How much is Holly Black worth?
|Net Worth:||$6 Million
|Date of Birth:||November 10, 1971|
|Country:||United States of America|
About Holly Black
American author Holly Black, née Riggenbach, was born on November 10, 1971. Her estimated net worth is $6 million. Holly Black writes a variety of genres, like many authors. She has written for middle-grade readers as well as adults, although her young adult novels are what she is best known for. She has written comic books, short stories, and even some poems. Black also started working as an editor more recently.
The folklore of faeries, not the cute, little, winged creatures of Victorian fantasy, but the darker, nastier monsters of old folktales, is a major inspiration for much of her writing. However, not all of her fantasy novels have faeries. Black writes about scary topics like curses, zombies, and other stuff. Her works are ideal for curling up with a warm blanket during a chilly, dark night.
In Holly Black’s Life
In 1971, Holly Black was given the name Holly Riggenbach in New Jersey. She was raised in a vintage Victorian home, which could have affected her later work (because few settings are more appropriate for spooky tales than a creaky old Victorian).
She graduated with a BA in English from the College of New Jersey in 1994, after which she enrolled at Rutgers University. She held a job as a magazine production editor while she was a student. She married her high school love and web designer Theo Black in 1999, and the two have been together ever since. Their home reportedly features a secret library, which is pretty much the best thing ever.
Faery of today
Tithe: A Modern Faerie Tale, Holly Black’s debut book, appeared in 2002. It was the first novel in a trilogy known as the “Modern Faerie Tale” books, each of which can be read on its own. Tithe earned favorable reviews from critics and was included on the American Library Association’s list of the best young adult books. The sequel, Valiant: A Modern Tale of Faerie, was published in 2005 and went on to win the Andre Norton Award and be a Mythopoeic Award nominee. When Ironside: A Modern Faery’s Tale, the third book in the trilogy, was released in 2007, it spent five weeks straight on the New York Times bestseller list.
Black then began writing for younger readers, still dealing with faeries. She co-wrote the Spiderwick Chronicles, a collection of five novels released in 2003 and 2004 that was illustrated by Tony DiTerlizzi. The series, which was written for middle school readers, was so well-received by readers that Black and DiTerlizzi decided to continue writing about the characters and setting in a second series of three chapter volumes titled Beyond the Spiderwick Chronicles. A movie version of the original series was also produced.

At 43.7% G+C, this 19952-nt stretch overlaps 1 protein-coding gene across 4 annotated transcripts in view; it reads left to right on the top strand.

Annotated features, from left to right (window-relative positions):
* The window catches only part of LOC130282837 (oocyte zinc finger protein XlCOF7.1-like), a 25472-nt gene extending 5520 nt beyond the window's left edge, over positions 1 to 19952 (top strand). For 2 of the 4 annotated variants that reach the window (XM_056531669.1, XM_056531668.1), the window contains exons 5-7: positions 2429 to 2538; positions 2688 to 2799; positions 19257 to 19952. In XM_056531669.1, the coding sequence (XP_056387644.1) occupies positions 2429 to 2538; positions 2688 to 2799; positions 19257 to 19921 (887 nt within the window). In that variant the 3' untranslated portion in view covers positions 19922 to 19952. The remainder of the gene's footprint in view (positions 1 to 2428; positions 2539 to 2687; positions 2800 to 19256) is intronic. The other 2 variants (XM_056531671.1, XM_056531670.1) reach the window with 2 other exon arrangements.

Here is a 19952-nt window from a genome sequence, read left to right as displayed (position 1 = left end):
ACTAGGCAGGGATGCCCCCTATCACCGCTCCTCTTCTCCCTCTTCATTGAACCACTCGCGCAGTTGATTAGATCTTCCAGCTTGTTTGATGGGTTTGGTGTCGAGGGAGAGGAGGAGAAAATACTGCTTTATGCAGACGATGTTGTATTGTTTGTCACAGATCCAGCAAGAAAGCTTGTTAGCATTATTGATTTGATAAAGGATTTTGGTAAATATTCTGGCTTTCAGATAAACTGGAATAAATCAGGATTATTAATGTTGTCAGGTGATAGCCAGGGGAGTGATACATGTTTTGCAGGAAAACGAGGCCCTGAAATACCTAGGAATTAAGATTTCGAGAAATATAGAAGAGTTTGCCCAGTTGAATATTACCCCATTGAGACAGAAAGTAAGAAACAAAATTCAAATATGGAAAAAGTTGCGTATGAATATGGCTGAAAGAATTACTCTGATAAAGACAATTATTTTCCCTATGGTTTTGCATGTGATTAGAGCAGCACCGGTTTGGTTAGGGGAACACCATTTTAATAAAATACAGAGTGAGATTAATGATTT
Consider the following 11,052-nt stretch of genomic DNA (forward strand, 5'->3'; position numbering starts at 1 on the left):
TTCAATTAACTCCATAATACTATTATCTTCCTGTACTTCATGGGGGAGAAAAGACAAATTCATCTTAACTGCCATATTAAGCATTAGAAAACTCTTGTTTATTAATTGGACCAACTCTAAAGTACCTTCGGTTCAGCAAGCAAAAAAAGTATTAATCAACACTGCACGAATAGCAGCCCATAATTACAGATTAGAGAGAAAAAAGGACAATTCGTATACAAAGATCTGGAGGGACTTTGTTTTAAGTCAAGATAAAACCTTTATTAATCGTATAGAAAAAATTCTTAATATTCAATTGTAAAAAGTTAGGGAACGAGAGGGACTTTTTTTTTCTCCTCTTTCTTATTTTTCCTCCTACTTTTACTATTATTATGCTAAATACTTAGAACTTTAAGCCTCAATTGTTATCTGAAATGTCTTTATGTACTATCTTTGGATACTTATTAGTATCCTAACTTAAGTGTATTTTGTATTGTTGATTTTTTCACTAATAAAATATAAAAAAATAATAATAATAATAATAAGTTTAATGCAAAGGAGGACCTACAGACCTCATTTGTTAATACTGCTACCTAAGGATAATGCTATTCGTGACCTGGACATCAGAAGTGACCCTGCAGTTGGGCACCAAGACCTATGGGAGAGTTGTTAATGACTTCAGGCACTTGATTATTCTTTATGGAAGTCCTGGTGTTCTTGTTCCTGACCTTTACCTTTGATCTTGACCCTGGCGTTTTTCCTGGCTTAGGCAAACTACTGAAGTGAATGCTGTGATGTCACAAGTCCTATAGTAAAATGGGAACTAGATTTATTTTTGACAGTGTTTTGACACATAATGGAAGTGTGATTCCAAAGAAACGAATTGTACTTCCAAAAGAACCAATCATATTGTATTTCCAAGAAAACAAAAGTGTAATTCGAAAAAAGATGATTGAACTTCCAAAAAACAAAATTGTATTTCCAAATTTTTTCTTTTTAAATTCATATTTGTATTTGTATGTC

Here is a fantastic interview with Black and DiTerlizzi from About Children’s Books.
The Good Neighbors, a three-part graphic novel created by Ted Naifeh and released between 2008 and 2010, was Black’s second journey into Faeryland. Kin, the first volume in the series, received an Eisner Award nomination in 2009. If you want to learn more, you may read my review.
Black moved on to a new cast of characters after the Modern Faerie Tale series and left Faery behind (for a while). White Cat, an urban fantasy book published in 2010, was the first book in the Curse Workers series. Red Glove and Black Heart followed in 2011 and 2012, respectively. In a society where casting curses is against the law, the story centers on a young man named Cassel Sharpe who is a hereditary curse worker.
Cassel’s family, who are a major criminal family, are unaffected by the fact that curses are prohibited. Cassel believes he is the only member of his family who cannot use a curse, but a series of events quickly disproves that notion.
Black’s fans also praised and adored the Curse Workers series, which is a great option for those who don’t enjoy faery literature.
Holly Black has written and published a lot of short tales, despite the fact that her novels and chapter books are the most well-known of her works. In the 2010 book The Poison-Eaters and Other Stories, many of them were reprinted.
In addition to writing extensively, Black has served as co-editor of several YA anthologies. The first was Geektastic: Stories from the Nerd Herd, which Cecil Castelucci and I co-edited in 2009. Then, in 2010, she collaborated with Justine Larbalestier to edit the hilariously titled (and excellent read) Zombies vs. Unicorns. Then, in 2011, she collaborated with renowned editor Ellen Datlow to co-edit the brand-new Bordertown anthology.
2015 saw the release of The Darkest Part of the Forest. Holly Black’s net worth is projected to be $6 million as of 2023.